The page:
No, it’s not the literal midway point of the season, but we’re going to use the four-day All-Star break to review the Yankees’ performance to date. We’re handing out letter grades this year, A through F. Yesterday we tackled the A’s, today we continue with the B’s.

(Al Bello/Getty)
(Al Bello/Getty)

The Yankees remain just three games out of a playoff spot despite their plethora of injuries, and the reason they remain so relatively close is a number of unexpectedly strong performances. Some new faces — I mean really new faces, as in guys acquired during Spring Training — have stepped up and assumed larger than expected roles, taking pressure off stalwarts like Robinson Cano in the lineup and David Robertson in the bullpen.

The Grade B’s are not the team’s elite players. They are the guys who have performed well, better than average really, and served as consistent complimentary pieces. One of these guys is actually a disappointment relative to his typical production, but his standard is so high that a disappointing year is actually pretty good. Without further ado, here are the Grade B’s.

Brett Gardner
Outside of Cano, Gardner has been the team’s only other consistently above-average offensive player. He missed basically all of last season with an elbow injury and has emerged as a legitimate leadoff hitter, putting up a .272/.338/422 (107 wRC+) line with a career-high tying seven homers. Gardner has only stolen 13 bases (in 19 attempts), which is surprising and a letdown, but he has made up for the lack of speed by hitting for power. He has also continued to play his typically elite defense while replacing Curtis Granderson in center field — Gardner was slated to play center even before Granderson’s injury. He can be streaky, but Gardner has been very good for the Yankees this year.

Shawn Kelley
Acquired from the Mariners early in Spring Training, Kelley shook off a horrid April to emerge as Joe Girardi‘s trusted seventh inning guy. His 3.67 ERA and 3.12 FIP are built on a dynamite strikeout rate (13.37 K/9 and 36.2 K%), which has allowed him to strand 21 of 22 inherited runners. Kelley has essentially been a second Robertson with the way he can come out of the bullpen and snuff out rallies without the ball being put in play. What looked like a depth pickup in camp has turned into something much more. Kelley is a key part of the bullpen.

Boone Logan
The theme of New York’s bullpen is strikeouts, and none of their relievers — not even Mariano Rivera — can match Logan’s ability to miss bats (12.60 K/9 and 34.7 K%) and limit walks (1.80 BB/9 and 5.0 BB%). His 7.00 K/BB is the eighth best in baseball among relievers who have thrown at least 20 innings. Logan has excellent strikeout (42.4%) and walk (3.4%) rates against lefties, but he’s run into a little bad luck (.429 BABIP) and they’ve put up a decent .246/.271/.404 line against him. That’s not good for a primary lefty specialist, but it has improved of late and Logan remains an effective cog in Girardi’s bullpen. He’s been the team’s best left-handed reliever since Mike Stanton way back in the day and it’s not all that close either.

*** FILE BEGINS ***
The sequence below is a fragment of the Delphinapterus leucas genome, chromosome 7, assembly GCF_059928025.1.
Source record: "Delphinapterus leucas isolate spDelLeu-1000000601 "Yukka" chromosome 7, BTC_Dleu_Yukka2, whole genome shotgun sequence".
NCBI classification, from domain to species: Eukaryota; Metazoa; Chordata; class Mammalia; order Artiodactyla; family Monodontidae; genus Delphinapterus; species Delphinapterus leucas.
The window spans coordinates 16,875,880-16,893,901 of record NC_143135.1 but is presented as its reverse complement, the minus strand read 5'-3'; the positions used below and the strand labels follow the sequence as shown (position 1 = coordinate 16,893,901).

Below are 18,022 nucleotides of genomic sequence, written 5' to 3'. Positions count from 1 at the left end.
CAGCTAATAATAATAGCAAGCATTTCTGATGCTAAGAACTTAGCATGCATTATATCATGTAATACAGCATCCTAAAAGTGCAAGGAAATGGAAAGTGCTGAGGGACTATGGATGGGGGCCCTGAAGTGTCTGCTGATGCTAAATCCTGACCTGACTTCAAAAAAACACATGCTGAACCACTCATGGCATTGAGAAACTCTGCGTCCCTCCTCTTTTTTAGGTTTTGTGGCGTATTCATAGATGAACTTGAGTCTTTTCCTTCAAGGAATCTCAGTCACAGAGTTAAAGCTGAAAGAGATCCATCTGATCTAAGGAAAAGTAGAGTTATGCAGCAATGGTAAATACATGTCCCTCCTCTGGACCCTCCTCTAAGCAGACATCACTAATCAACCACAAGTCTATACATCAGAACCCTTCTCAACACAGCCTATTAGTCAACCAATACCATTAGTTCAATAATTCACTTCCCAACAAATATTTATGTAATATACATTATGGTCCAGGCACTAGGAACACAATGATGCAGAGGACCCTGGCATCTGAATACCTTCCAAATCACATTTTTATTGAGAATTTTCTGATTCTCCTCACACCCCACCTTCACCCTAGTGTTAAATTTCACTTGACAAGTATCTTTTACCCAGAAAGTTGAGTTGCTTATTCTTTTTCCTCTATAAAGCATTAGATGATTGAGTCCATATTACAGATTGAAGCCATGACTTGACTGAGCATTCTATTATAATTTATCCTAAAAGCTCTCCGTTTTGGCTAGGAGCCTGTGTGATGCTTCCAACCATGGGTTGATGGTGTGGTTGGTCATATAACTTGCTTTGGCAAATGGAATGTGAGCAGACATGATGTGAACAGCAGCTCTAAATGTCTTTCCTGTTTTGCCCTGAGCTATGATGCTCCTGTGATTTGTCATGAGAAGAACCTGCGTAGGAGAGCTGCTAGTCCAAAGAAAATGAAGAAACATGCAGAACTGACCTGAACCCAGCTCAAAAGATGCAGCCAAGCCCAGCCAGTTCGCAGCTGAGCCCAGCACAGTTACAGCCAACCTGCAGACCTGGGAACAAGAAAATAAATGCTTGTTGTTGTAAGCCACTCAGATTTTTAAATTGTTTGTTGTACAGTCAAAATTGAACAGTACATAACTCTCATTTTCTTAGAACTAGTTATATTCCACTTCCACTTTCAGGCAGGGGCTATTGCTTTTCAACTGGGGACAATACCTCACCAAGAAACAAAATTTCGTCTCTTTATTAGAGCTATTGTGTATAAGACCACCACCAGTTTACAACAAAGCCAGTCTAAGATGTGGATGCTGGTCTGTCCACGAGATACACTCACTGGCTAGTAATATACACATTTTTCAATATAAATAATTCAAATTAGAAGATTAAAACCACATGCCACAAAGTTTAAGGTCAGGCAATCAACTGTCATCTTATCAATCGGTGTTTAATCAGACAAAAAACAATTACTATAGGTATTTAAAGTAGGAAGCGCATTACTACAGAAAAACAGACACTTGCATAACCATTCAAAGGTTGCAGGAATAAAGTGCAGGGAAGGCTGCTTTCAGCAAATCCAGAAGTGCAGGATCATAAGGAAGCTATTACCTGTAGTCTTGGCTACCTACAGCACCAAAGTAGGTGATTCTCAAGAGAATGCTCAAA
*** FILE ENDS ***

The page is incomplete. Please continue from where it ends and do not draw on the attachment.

(AP Photo/Kathy Kmonicek)
(AP Photo/Kathy Kmonicek)

Lyle Overbay
The Yankees signed Overbay with just three days left in camp and he was only supposed to hang around until Mark Teixeira returned, but Teixeira’s season-ending wrist surgery has made him the everyday first baseman. Overbay has responded by hitting an ever-so-slightly above-average .252/.308/.437 (101 wRC+) with more than a few clutch, late-inning hits, plus he plays very good defense at first. He’s a platoon bat — 121 wRC+ vs. RHP but only 46 vs. LHP — but the Yankees have had to play him everyday, so the fact that his overall season line is a bit better than average is a testament to how productive he’s been against righties. Overbay has exceeded even the highest of expectations and has probably been the team’s third best everyday position player. No, really.

CC Sabathia
Sunday’s disaster start makes this seem silly, but even the diminished version of CC Sabathia is a reliable innings eating workhorse. As I’ve been saying the last five years now, even bad Sabathia is still pretty good. He’s got a 4.07 ERA and 4.05 FIP in 137 innings, the fifth most in all of baseball. His biggest problem this season has been the long ball — CC has already surrendered 21 homers, just one fewer than his career-high set last year. Learning to live with reduced fastball velocity is not an easy thing to do, but Sabathia has worked through it and typically gives the team a chance to win. Well, at least gives a team with an average offense to win. He’s not an ace right now and he may never be again, but the sheer volume of innings he provides makes him a better than average hurler despite the an ERA and FIP that are worse than his career norms.